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Gay LA councilmen want US government to expand asylum for persecuted LGBT Russians

Resolution to replace earlier one seeking to sever Sister City ties with St. Petersburg

Gay LA councilmen want US government to expand asylum for persecuted LGBT Russians

Los Angeles City Councilmen Mike Bonin and Mitch O’Farrell have introduced a resolution calling on the US government to expand asylum programs for LGBT Russians facing persecution.

Both Bonin and O’Farrell are newly elected and have been in office less than six weeks.

Both are also gay.

The resolution was introduced on Friday (9 August) and will be voted on by the City Council on 20 August. It calls for the expansion to occur ‘immediately and aggressively,’ according to

Their proposal replaces an earlier resolution by former Councilman Bill Rosendahl who had sought to have Los Angeles sever Sister City ties with the Russian city of St. Petersburg because of the country’s anti-gay laws.

Rosendahl, who is also openly gay, left the council on 1 July when his term ended. The resolution was never brought before the full council for a vote.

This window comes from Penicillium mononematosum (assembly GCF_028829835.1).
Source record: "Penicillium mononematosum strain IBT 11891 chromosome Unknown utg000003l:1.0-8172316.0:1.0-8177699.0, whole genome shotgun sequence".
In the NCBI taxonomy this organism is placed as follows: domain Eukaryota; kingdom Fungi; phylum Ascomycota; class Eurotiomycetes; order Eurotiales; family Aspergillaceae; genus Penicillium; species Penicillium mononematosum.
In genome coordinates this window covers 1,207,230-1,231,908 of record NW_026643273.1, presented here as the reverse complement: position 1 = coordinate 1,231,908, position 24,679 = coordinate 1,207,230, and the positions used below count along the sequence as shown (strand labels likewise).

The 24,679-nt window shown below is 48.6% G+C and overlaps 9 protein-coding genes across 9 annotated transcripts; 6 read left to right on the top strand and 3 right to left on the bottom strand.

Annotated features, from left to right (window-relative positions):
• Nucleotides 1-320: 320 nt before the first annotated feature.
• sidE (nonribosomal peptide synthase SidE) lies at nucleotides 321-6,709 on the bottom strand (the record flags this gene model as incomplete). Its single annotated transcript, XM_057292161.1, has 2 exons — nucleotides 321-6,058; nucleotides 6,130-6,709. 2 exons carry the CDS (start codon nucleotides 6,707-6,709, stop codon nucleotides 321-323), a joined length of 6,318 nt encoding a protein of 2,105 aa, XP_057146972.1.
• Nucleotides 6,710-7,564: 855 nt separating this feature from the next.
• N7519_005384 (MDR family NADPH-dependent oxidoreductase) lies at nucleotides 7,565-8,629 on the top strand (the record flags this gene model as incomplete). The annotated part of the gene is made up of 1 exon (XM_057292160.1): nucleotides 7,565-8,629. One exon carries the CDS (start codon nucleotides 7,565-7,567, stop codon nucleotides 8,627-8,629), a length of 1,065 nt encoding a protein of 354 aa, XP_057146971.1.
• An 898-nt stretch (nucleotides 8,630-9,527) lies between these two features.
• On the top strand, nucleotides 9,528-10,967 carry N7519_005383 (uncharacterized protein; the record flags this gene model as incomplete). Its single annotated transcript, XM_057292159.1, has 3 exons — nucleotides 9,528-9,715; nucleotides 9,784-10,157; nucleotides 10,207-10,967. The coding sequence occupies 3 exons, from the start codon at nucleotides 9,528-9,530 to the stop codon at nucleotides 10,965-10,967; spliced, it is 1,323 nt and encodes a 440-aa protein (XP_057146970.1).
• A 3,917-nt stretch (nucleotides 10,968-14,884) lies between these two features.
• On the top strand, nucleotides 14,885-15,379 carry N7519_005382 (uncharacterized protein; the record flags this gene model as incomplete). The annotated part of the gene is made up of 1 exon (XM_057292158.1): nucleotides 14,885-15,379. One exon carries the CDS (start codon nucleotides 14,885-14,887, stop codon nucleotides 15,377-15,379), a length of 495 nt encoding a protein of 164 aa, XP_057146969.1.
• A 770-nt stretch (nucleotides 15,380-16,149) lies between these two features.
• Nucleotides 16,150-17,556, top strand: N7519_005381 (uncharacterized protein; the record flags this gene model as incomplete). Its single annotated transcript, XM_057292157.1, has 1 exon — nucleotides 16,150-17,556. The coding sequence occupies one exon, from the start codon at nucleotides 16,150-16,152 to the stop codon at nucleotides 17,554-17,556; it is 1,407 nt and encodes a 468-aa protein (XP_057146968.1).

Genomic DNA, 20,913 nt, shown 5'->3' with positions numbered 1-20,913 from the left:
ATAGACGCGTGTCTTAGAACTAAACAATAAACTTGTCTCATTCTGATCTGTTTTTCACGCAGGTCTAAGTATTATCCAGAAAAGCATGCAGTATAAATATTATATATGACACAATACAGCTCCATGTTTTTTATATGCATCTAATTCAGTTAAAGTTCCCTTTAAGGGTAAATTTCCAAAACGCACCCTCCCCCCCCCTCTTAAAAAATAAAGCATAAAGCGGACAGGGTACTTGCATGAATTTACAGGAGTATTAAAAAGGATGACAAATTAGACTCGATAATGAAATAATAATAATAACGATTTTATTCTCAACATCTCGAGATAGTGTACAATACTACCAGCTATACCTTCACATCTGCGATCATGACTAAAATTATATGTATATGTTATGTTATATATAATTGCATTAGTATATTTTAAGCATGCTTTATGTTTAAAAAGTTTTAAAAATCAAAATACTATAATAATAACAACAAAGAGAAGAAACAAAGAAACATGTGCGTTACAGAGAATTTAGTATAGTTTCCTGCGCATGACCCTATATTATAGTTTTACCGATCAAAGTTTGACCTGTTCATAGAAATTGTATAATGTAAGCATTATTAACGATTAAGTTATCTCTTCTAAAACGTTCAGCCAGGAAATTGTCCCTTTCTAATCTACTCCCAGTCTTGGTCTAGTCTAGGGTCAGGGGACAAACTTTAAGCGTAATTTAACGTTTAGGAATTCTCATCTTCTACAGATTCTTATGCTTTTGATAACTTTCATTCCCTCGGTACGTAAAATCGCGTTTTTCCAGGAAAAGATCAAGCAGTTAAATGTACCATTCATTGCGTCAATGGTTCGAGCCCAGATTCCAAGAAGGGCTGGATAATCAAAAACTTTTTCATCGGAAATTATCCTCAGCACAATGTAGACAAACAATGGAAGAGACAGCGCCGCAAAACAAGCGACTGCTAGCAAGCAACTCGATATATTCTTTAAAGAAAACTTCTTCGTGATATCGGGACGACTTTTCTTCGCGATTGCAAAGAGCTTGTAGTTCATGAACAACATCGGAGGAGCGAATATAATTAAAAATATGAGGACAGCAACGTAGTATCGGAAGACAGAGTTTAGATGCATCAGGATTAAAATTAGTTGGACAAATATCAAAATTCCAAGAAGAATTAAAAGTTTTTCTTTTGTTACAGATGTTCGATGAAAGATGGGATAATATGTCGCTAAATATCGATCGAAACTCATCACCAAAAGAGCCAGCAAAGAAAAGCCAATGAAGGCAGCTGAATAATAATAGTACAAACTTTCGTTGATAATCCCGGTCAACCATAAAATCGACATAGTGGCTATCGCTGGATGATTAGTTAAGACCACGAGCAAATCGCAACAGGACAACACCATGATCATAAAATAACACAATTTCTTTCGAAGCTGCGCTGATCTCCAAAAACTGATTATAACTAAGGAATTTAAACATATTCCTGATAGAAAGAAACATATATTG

Bonin and O’Farrell said in a joint statement: ‘The City of Los Angeles has a long and proud history at the forefront of the struggle for full freedom and equality for the LGBT community. With three openly gay elected officials (including City Controller Ron Galperin), a staunchly pro-gay mayor (Eric Garcetti) and council, and several high-ranking LGBTQ city officials, that is a tradition that we are going to continue.’

On the day the resolution is voted on, the councilmen will participate in a ceremony where a rainbow flag will be attached to the St. Petersburg sign on the Sister City Monument at First and Main in downtown Los Angeles.

‘We are also supporting and joining Mayor Garcetti in a campaign to get mayors and elected officials from Russia’s sister cities and other American cities to sign a joint statement condemning St. Petersburg for persecution of the LGBT residents,’ Bonin and O’Farrell stated.

They added that LGBT equality advances ‘when we are visible, when we share the truth about our lives and our love, and when we constructively, repeatedly, and conspicuously engage with those who fear, misunderstand or oppose us.’

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